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But this effort from Springsteen lacks something. On both Nebraska and Tom Joad, there was a heart and a passion to the music that made it sound like Springsteen was invested in the work. With Western Stars, it sounds like Springsteen is going through the motions, not really putting his all into the music and content to tread the same musical boards he’s walked before.

This isn’t to say that there aren’t some good pieces among the 13 tracks on the CD. “The Wayfarer,” “Drive Fast (The Stuntman)” and “Chasin’ Wild Horses” evoke some of what Springsteen might have been attempting to do with the album. The rest, though, have an overdone quality, especially with the sweeping orchestral arrangements that you never heard on a Jackson Browne or Warren Zevon (another troubadour responsible for the “California sound”) song.

At 69, Springsteen has earned the right to do whatever the fuck he wants to do when it comes to his music. And, if you’re like me, you’ll be there to pick it up when he puts it out for the public. But for those who were looking at Western Stars as an album in the strain of the Eagles or some other stalwart of the “California sound,” you’ll be a bit disappointed.

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The Paradox of Ted Nugent

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There are occasions in our lives when we regret some of the things we’ve enjoyed. Everyone has that particular hair cut that, if there are photos still in existence, they cringe when the Polaroids come out. There are clothes that have been – or, in many cases, still are – in our closets that are so far out of style that they might be coming back into favor any day now. But what happens when it is some of your favorite music, actors or other performers who have gone so far off the rails that you’re in a paradox of how to justify supporting them anymore?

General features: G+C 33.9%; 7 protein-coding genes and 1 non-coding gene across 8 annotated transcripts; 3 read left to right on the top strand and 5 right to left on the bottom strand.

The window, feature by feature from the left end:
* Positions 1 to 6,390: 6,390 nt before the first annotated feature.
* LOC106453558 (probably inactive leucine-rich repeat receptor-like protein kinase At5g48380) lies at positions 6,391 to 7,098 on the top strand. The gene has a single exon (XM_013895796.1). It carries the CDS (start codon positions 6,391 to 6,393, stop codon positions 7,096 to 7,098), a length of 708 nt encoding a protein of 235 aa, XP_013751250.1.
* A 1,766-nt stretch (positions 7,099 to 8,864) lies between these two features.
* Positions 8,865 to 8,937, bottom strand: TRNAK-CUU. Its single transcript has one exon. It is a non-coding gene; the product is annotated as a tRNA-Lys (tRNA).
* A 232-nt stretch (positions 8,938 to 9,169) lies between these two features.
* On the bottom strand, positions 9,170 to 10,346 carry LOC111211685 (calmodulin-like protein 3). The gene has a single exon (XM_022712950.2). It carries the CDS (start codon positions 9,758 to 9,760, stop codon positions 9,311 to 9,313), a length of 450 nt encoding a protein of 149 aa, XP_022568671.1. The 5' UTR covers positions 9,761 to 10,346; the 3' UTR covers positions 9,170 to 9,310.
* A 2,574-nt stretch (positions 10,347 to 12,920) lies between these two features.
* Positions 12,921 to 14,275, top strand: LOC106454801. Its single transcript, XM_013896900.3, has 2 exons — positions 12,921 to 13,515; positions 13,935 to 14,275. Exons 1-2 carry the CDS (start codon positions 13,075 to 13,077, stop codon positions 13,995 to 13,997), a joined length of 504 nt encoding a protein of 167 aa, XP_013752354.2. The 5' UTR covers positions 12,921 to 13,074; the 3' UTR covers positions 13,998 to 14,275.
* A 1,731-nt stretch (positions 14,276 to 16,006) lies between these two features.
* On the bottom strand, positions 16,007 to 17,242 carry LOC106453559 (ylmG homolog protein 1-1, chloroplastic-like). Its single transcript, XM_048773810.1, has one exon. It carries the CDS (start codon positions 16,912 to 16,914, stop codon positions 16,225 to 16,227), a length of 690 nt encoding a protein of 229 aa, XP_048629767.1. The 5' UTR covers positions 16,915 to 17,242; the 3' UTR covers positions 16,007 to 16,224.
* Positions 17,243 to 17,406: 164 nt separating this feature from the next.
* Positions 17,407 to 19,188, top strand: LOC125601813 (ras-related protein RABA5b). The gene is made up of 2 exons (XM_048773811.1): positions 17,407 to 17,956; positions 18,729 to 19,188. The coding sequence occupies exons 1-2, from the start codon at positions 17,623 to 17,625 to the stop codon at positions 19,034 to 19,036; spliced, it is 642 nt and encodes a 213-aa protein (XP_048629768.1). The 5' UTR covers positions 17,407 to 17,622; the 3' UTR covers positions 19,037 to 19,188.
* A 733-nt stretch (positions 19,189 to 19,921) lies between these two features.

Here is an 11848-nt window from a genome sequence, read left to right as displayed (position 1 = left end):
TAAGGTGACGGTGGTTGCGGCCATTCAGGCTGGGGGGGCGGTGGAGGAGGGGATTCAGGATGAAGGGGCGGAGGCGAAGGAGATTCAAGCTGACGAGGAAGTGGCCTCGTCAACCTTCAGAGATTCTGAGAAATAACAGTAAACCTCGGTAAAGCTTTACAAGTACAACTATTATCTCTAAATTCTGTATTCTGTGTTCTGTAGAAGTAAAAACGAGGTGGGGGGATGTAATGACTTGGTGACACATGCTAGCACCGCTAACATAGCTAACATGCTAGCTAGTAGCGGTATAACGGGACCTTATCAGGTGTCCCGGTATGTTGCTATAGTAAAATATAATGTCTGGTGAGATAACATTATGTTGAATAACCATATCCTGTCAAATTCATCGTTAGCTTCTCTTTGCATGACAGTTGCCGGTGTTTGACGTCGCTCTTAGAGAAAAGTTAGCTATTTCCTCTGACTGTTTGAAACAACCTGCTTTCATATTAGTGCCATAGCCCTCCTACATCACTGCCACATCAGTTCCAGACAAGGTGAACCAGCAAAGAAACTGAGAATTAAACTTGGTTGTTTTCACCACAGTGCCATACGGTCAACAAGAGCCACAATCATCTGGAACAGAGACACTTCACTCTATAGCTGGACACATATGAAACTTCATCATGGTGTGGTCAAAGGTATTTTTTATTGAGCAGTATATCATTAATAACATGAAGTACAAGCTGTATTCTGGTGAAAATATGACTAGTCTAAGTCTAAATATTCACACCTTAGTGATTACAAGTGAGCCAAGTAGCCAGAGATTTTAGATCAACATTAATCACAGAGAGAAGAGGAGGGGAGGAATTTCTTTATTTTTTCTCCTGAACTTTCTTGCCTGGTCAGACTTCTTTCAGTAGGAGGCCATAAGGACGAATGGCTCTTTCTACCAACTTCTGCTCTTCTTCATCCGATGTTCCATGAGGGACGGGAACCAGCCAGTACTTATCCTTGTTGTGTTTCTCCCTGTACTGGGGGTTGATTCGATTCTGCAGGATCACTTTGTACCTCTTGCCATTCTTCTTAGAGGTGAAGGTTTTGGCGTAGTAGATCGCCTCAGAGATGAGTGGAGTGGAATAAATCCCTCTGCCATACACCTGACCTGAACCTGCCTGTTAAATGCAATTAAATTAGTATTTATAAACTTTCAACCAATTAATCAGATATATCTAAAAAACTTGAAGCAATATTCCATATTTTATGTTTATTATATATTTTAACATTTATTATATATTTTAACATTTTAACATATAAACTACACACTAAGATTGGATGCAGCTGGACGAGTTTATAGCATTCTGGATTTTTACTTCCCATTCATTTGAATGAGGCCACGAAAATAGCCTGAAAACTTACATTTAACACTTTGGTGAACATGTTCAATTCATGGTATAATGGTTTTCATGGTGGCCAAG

The man that is known as Ted Nugent has worn many a hat in his nearly 70 years on planet Earth. First known as a guitar virtuoso with the Amboy Dukes in the late 1960s, Nugent segued into a highly successful career as a solo artist through the 1970s and 1980s, the era of “Album Oriented Rock.” As the grunge movement of the 1990s began, however, the “Motor City Madman” suddenly fell out of favor, which ushered in the next, more controversial phase of his life.